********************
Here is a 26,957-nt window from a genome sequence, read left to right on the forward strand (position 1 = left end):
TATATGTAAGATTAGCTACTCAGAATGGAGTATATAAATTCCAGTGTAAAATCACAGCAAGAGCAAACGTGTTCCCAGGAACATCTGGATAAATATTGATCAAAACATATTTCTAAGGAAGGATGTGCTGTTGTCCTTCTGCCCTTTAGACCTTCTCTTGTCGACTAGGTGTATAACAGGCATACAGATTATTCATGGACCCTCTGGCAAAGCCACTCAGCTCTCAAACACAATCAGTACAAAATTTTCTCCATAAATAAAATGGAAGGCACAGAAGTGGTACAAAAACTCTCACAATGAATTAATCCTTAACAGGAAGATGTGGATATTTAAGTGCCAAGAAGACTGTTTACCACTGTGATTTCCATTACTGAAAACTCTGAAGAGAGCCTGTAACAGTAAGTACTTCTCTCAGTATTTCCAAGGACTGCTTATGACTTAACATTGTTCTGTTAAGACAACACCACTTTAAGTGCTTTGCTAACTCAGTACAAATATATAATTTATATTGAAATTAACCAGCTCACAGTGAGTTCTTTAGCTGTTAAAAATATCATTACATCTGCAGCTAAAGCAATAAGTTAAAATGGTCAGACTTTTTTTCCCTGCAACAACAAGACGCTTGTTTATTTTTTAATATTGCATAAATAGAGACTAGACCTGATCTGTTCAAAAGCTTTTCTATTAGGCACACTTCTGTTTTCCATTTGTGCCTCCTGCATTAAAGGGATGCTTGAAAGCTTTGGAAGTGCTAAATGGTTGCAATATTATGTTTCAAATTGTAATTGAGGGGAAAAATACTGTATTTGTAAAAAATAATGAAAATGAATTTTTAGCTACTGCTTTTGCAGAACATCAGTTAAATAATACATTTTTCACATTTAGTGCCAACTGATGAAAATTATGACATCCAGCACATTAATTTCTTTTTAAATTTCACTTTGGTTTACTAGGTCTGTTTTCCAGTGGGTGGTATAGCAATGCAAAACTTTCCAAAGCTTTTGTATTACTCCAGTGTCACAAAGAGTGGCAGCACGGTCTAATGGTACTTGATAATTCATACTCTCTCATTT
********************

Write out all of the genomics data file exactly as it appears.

Here is a 26,957-nt window from a genome sequence, read left to right on the forward strand (position 1 = left end):
TATATGTAAGATTAGCTACTCAGAATGGAGTATATAAATTCCAGTGTAAAATCACAGCAAGAGCAAACGTGTTCCCAGGAACATCTGGATAAATATTGATCAAAACATATTTCTAAGGAAGGATGTGCTGTTGTCCTTCTGCCCTTTAGACCTTCTCTTGTCGACTAGGTGTATAACAGGCATACAGATTATTCATGGACCCTCTGGCAAAGCCACTCAGCTCTCAAACACAATCAGTACAAAATTTTCTCCATAAATAAAATGGAAGGCACAGAAGTGGTACAAAAACTCTCACAATGAATTAATCCTTAACAGGAAGATGTGGATATTTAAGTGCCAAGAAGACTGTTTACCACTGTGATTTCCATTACTGAAAACTCTGAAGAGAGCCTGTAACAGTAAGTACTTCTCTCAGTATTTCCAAGGACTGCTTATGACTTAACATTGTTCTGTTAAGACAACACCACTTTAAGTGCTTTGCTAACTCAGTACAAATATATAATTTATATTGAAATTAACCAGCTCACAGTGAGTTCTTTAGCTGTTAAAAATATCATTACATCTGCAGCTAAAGCAATAAGTTAAAATGGTCAGACTTTTTTTCCCTGCAACAACAAGACGCTTGTTTATTTTTTAATATTGCATAAATAGAGACTAGACCTGATCTGTTCAAAAGCTTTTCTATTAGGCACACTTCTGTTTTCCATTTGTGCCTCCTGCATTAAAGGGATGCTTGAAAGCTTTGGAAGTGCTAAATGGTTGCAATATTATGTTTCAAATTGTAATTGAGGGGAAAAATACTGTATTTGTAAAAAATAATGAAAATGAATTTTTAGCTACTGCTTTTGCAGAACATCAGTTAAATAATACATTTTTCACATTTAGTGCCAACTGATGAAAATTATGACATCCAGCACATTAATTTCTTTTTAAATTTCACTTTGGTTTACTAGGTCTGTTTTCCAGTGGGTGGTATAGCAATGCAAAACTTTCCAAAGCTTTTGTATTACTCCAGTGTCACAAAGAGTGGCAGCACGGTCTAATGGTACTTGATAATTCATACTCTCTCATTT